Vanity is another powerful motivator for scarcity. People love to show off their hard-to-find items.

Sneaker companies have been capitalizing on limited time and quantity for years. There is a huge market for Air Jordans, Yeezy's, and other shoes that are released in limited quantities with special new colorways. These shoes are often not worn and instead put on display.

NFT's are the latest mix of limited quantity, limited time, and vanity. NFT's are auctioned off over a period of days. You can bid against others for digital assets that otherwise have little to usage. The quantity (typically just one) is what creates scarcity around what would otherwise be an image on the internet:

NFTs, explained.

— Jack Butcher (@jackbutcher) March 22, 2021

Scarcity in Apps

Gmail famously used limited invites to throttle membership when it launched in 'beta.' Users would receive two invitations when they joined. Not long after, invites started showing up on eBay, with prices topping out at $150 for an invitation to the free email client.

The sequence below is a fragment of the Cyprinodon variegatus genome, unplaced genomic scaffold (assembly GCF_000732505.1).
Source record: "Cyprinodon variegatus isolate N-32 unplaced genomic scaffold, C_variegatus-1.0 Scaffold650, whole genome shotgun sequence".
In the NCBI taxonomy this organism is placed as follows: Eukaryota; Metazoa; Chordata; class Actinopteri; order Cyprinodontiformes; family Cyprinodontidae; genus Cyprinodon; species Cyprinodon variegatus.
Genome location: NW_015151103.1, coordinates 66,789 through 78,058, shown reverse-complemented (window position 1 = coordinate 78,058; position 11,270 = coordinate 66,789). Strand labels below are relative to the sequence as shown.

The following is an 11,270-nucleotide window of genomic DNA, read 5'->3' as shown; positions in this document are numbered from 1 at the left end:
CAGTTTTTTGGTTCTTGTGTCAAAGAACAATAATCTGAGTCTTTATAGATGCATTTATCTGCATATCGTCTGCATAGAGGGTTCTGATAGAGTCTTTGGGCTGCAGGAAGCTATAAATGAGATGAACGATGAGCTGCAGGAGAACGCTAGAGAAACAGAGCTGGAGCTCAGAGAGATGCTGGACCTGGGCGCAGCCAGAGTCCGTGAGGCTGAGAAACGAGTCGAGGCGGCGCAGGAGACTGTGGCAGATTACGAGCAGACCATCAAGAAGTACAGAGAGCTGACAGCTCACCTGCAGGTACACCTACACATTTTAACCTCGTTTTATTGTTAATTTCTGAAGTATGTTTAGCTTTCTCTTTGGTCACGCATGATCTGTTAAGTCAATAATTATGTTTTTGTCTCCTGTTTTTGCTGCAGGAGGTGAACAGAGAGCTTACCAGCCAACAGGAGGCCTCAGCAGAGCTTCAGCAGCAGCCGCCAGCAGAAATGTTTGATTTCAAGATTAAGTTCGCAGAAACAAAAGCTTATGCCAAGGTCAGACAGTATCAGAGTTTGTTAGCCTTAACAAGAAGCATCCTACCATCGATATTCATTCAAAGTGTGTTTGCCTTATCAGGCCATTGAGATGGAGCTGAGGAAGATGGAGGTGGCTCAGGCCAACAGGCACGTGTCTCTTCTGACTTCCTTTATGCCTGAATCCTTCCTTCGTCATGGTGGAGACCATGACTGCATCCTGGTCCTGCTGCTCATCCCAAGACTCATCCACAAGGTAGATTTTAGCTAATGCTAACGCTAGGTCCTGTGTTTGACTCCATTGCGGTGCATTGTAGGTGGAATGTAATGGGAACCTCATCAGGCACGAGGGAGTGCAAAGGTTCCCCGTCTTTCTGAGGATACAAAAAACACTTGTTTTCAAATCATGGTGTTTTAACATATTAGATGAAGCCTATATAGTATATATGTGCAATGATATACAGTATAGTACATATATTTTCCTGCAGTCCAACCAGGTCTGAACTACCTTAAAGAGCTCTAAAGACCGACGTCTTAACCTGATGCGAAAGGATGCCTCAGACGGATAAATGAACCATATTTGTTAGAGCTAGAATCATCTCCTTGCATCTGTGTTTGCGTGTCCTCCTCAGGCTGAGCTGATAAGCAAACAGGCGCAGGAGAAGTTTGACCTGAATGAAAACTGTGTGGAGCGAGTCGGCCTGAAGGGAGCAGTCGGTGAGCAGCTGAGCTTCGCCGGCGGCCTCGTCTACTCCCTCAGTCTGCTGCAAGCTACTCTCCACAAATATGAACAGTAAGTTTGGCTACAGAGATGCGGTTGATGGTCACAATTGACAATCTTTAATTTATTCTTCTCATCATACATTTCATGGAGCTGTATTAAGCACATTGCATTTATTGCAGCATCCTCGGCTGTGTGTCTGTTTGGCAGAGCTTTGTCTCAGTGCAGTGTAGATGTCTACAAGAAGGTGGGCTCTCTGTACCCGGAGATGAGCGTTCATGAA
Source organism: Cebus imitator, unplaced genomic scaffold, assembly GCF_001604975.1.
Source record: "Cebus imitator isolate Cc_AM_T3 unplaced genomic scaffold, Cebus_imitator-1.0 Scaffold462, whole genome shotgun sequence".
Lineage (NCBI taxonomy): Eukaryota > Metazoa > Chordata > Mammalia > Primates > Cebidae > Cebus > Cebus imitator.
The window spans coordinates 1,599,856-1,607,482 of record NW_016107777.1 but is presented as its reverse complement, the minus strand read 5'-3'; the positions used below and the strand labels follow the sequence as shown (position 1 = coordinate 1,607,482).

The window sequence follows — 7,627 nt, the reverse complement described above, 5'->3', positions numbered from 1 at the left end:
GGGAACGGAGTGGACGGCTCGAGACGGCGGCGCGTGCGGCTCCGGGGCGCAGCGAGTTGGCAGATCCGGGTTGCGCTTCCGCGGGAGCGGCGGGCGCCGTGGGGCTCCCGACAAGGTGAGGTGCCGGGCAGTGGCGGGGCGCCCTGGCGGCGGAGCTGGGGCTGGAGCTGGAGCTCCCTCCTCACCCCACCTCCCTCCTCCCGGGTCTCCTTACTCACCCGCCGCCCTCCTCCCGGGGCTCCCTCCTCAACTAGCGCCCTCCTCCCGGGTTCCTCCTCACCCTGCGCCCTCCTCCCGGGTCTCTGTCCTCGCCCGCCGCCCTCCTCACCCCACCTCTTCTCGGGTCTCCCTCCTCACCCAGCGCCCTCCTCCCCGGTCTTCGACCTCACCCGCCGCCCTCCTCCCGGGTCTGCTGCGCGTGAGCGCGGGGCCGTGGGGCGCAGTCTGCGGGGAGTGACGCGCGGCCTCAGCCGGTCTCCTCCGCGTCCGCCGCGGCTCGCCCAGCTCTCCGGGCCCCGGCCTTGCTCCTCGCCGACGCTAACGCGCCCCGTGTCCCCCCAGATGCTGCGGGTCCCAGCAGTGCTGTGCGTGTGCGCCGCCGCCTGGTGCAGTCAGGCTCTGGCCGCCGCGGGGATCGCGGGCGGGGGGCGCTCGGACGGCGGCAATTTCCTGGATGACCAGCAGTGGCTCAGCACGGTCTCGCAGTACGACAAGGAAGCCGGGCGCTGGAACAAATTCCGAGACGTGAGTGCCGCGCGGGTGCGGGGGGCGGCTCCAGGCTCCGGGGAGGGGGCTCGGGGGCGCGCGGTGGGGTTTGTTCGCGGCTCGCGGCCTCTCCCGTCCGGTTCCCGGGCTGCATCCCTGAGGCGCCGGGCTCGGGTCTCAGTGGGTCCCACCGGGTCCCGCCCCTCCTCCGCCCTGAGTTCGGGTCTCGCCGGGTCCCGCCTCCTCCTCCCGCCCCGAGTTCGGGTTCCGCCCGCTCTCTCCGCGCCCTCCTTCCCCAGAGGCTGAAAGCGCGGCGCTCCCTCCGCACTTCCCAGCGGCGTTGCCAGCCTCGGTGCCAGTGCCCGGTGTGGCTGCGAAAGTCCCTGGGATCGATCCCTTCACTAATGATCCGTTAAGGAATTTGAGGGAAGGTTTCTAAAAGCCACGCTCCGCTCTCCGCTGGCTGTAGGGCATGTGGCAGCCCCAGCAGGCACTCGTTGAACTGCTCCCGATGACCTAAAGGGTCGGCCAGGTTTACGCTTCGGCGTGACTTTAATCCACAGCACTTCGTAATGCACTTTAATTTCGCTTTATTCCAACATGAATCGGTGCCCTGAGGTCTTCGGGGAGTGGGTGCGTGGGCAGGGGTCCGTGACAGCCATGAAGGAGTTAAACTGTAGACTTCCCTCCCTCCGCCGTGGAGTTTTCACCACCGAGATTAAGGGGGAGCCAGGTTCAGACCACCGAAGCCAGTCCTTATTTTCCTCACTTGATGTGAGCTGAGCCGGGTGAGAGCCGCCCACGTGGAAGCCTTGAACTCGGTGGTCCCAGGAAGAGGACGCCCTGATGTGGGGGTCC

Clubhouse followed a similar pattern, but added vanity. Not only could you invite a finite set of people, you would show up on their profile as the person who invited them. This created an additional incentive to invite people that you thought highly of. Who wouldn't want to be the person who invited Elon Musk?

Li Jin runs a class that teaches startup founders how to build successful products for creators. She created a lengthy signup form and capped registrations for her cohort-based-course. People were so excited to get accepted for one of the limited slots that they tweeted their acceptance emails, similar to an Ivy League school.

Scarcity can also cause humans to behave irrationally

The dark side of scarcity